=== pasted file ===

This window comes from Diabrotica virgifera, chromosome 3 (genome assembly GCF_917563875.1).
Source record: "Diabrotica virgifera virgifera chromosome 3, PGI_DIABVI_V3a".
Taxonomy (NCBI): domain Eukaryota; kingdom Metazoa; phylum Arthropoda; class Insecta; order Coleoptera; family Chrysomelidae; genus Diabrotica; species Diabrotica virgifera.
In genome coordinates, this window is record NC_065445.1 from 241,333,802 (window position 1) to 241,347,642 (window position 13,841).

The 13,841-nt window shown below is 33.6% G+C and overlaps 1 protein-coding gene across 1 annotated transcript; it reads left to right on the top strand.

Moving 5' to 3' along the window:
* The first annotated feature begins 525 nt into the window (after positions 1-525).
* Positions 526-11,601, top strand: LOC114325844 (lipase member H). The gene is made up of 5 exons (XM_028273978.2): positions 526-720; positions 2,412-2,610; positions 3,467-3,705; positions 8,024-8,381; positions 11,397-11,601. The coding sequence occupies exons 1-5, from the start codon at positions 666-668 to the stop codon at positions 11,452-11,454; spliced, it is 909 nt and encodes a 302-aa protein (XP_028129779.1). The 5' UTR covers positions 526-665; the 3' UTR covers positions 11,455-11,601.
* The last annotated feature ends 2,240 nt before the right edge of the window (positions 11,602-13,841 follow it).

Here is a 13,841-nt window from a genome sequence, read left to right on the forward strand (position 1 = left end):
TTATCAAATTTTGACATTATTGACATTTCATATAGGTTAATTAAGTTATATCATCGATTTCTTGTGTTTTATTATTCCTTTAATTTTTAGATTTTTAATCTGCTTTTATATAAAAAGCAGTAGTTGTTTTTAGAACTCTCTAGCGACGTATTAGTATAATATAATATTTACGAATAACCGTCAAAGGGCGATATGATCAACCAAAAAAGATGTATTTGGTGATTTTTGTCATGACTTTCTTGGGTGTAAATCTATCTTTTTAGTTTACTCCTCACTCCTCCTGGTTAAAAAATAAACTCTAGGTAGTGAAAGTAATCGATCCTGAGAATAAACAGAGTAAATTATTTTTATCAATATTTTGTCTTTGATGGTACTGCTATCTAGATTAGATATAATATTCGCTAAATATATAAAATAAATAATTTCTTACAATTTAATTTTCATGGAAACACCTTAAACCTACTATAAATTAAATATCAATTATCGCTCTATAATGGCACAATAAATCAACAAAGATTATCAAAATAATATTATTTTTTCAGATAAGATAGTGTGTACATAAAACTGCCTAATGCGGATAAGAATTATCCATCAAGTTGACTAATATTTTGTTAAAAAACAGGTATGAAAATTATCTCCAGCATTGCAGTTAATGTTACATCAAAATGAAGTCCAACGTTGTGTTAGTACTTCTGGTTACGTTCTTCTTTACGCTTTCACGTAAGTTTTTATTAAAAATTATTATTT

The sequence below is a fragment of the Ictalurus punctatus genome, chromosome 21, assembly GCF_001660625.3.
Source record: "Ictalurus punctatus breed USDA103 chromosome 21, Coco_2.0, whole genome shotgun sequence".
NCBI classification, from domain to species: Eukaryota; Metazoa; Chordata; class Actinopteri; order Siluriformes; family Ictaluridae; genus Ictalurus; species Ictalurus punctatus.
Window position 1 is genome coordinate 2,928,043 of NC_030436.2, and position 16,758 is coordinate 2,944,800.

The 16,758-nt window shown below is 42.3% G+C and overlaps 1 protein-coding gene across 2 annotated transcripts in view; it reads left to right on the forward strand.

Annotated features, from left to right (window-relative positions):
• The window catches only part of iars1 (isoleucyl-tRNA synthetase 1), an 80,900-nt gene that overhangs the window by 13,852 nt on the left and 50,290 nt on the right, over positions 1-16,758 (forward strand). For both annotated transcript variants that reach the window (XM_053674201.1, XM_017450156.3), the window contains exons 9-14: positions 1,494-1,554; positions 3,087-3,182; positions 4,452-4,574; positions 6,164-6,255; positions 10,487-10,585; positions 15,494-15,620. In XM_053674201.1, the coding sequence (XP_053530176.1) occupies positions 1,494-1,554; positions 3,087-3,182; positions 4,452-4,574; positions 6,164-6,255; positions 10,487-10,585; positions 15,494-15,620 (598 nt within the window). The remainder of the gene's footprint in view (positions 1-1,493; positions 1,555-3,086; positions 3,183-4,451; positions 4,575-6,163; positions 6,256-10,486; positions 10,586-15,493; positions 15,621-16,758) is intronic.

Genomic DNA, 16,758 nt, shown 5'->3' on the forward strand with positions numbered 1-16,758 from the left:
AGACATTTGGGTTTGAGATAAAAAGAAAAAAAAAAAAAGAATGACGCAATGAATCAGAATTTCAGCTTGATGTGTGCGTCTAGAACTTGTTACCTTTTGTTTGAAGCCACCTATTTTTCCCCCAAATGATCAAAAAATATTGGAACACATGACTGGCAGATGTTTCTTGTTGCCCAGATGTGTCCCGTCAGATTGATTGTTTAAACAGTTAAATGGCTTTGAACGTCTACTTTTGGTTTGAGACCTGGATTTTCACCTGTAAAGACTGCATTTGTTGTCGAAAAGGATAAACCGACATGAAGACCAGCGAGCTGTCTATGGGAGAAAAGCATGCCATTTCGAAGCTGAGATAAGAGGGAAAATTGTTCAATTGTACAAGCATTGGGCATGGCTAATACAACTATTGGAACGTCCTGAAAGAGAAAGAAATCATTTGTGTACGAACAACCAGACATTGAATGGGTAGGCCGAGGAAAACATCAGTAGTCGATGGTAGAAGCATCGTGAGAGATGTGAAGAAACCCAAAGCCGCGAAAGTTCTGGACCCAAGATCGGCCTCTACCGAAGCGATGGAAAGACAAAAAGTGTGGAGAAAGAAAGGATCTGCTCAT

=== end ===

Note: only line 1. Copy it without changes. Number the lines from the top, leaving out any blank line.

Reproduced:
This window comes from Diabrotica virgifera, chromosome 3 (genome assembly GCF_917563875.1).